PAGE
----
What legal status does the entrepreneur choose? The entrepreneur chooses not-for-profit status if:
The left hand side of inequality (3) represents the benefits that a for-profit firm would obtain by committing to the non-profit firm’s lower level of non-verifiable cost-reducing effort. The right hand side represents the loss imposed on a non-profit firm by the necessity to enjoy profits only as perquisites. This comparison represents the fundamental tradeoff between non-profit and for-profit status. The following proposition describes conditions determining the entrepreneur’s choice of status:

Proposition 2: There exists a unique cutoff level of consumer taste for non-contractible quality, denoted m*, below which all entrepreneurs choose the for-profit status and above which they all select the non-profit status.
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This proposition illustrates the crucial point that markets for goods where consumers do not value non-contractible quality would be dominated by for-profit firms, but markets where consumers do value such quality — by the non-profits. When consumers care deeply about non-verifiable quality, entrepreneurs prefer non-profit status because it allows commitment to soft incentives and brings higher prices ex ante. The more valuable such quality, the more valuable is the ability to commit.

The next proposition derives further conditions on what makes an industry more likely to be dominated by non-profit firms.

Proposition 3:

(a) As the profitability of the entrepreneur or of the industry rises, the non-profit status becomes less desirable. More precisely, suppose K(E)=k+ K (E) an C(Q1)=c+ C (Q1). Then, as q or k rises or as c falls, m* rises.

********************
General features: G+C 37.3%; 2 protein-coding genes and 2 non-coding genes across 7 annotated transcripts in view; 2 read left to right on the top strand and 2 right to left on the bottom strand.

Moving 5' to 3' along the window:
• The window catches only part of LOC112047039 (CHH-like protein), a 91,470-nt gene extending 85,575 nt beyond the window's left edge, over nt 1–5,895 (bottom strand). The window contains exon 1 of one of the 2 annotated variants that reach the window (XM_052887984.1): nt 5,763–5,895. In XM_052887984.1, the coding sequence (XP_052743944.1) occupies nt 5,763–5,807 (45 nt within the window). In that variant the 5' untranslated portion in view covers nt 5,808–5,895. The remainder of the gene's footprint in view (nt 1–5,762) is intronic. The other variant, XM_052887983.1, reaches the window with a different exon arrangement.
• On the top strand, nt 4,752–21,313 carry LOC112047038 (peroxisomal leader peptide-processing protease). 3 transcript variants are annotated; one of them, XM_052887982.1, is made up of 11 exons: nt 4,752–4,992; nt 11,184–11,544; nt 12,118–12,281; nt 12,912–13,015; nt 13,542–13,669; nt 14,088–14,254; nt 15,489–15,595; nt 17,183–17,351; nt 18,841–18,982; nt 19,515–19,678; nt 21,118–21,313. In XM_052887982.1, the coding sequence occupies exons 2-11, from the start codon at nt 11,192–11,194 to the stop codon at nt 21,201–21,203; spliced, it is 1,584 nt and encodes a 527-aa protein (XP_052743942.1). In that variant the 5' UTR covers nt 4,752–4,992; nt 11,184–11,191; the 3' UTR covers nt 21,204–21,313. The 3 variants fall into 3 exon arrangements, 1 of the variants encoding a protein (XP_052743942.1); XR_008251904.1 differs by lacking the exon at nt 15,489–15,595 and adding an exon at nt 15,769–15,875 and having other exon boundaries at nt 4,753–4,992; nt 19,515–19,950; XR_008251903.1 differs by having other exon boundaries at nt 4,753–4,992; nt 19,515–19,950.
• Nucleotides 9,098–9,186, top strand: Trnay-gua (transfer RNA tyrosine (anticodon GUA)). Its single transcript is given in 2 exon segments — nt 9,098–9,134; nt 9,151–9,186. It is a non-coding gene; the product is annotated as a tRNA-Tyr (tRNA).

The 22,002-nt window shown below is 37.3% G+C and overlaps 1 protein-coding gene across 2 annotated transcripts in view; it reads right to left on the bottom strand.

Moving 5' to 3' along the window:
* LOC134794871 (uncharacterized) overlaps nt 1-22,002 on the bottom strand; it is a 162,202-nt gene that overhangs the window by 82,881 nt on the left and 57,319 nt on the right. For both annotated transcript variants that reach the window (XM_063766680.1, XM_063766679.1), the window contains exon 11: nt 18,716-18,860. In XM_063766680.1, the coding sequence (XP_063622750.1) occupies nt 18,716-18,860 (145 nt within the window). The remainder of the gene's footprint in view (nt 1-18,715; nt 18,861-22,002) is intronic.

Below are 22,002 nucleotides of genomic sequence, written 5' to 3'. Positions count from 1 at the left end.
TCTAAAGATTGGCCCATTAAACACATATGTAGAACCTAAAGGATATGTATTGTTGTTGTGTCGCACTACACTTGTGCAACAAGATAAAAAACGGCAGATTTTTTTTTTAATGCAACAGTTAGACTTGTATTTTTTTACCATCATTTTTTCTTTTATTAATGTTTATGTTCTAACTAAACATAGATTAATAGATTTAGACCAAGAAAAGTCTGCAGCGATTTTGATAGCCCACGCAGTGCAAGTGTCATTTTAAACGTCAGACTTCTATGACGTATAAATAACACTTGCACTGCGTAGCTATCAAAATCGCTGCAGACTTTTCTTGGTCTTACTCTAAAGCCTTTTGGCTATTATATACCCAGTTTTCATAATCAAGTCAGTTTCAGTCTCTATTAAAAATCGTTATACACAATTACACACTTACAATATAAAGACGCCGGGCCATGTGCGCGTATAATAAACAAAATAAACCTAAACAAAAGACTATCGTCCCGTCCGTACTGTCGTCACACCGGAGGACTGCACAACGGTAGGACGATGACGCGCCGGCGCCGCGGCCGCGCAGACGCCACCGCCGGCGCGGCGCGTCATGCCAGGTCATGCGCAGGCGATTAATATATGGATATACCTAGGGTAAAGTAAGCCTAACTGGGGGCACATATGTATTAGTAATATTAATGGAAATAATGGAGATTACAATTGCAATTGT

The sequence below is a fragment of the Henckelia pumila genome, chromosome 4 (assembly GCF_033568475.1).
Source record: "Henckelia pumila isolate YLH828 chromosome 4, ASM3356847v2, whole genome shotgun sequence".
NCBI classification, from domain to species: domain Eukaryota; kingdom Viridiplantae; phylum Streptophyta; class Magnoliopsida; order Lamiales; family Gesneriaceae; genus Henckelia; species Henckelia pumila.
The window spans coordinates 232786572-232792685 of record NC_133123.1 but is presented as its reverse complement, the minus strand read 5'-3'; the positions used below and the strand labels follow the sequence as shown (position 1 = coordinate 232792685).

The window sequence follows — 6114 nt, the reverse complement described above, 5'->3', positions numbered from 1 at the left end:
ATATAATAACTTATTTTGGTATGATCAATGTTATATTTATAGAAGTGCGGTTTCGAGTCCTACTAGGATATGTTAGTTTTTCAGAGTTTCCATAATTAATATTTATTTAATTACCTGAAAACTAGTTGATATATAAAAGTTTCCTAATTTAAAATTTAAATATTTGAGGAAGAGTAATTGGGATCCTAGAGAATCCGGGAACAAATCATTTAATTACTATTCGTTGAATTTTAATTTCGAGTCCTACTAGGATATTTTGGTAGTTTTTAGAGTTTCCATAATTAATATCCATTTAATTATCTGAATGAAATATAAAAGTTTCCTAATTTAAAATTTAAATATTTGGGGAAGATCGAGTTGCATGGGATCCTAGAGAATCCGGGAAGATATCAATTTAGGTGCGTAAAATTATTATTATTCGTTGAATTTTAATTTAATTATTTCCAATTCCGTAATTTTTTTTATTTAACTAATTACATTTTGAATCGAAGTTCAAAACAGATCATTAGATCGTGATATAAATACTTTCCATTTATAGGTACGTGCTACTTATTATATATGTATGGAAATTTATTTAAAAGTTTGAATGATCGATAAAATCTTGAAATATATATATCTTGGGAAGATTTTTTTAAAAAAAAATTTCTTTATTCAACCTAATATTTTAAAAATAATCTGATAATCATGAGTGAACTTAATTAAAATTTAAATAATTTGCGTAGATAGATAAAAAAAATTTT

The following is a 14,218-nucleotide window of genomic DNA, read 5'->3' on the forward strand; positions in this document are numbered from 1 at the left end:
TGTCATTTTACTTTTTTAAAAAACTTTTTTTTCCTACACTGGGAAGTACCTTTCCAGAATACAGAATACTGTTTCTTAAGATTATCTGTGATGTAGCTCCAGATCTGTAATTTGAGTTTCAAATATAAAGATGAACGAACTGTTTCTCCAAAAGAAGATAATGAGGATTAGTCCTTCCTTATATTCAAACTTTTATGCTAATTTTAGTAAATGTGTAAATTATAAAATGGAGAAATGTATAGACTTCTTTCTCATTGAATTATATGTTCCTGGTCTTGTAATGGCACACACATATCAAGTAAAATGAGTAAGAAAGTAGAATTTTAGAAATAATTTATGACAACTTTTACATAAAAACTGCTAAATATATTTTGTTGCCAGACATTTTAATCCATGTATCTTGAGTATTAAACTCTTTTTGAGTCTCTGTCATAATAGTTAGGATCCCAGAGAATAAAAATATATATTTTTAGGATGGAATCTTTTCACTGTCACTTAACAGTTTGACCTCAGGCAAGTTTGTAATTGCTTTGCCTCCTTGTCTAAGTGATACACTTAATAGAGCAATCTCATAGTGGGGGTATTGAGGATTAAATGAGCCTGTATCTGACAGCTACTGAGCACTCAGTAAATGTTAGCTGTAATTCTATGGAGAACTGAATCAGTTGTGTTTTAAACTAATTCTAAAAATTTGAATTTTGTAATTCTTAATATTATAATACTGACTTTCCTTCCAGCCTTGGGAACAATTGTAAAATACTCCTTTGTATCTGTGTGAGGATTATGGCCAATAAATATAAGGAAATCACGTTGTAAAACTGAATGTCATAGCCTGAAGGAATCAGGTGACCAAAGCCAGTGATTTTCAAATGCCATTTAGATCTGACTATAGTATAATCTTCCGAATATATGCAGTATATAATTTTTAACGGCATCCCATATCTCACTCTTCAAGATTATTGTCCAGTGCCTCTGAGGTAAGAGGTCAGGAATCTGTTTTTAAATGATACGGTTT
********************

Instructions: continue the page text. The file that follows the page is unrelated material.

(b) If d is sufficiently low, then the for-profit status dominates the non-profit status.

According to part (a), when net revenues are high, entrepreneurs prefer for-profit status because spending these revenues on perquisites is too unattractive. With heterogeneity in costs among producers, the lower cost ones choose for-profit and the higher cost the non-profit status.

One implication of parts (a) and (b) together is that a very profitable firm, for which the marginal benefit of perquisites to an entrepreneur is trivial, is unlikely to be a non-profit.

The critical theoretical assumptions of our model are that ex post expropriation (1) hurts the purchaser (or employee or donor), (2) yields financial returns, and (3) has non-financial costs such as effort. Since non-profit status reduces the financial returns, but does not affect the non-financial costs, it softens incentives and entails less ex post expropriation in any setting that has these three features.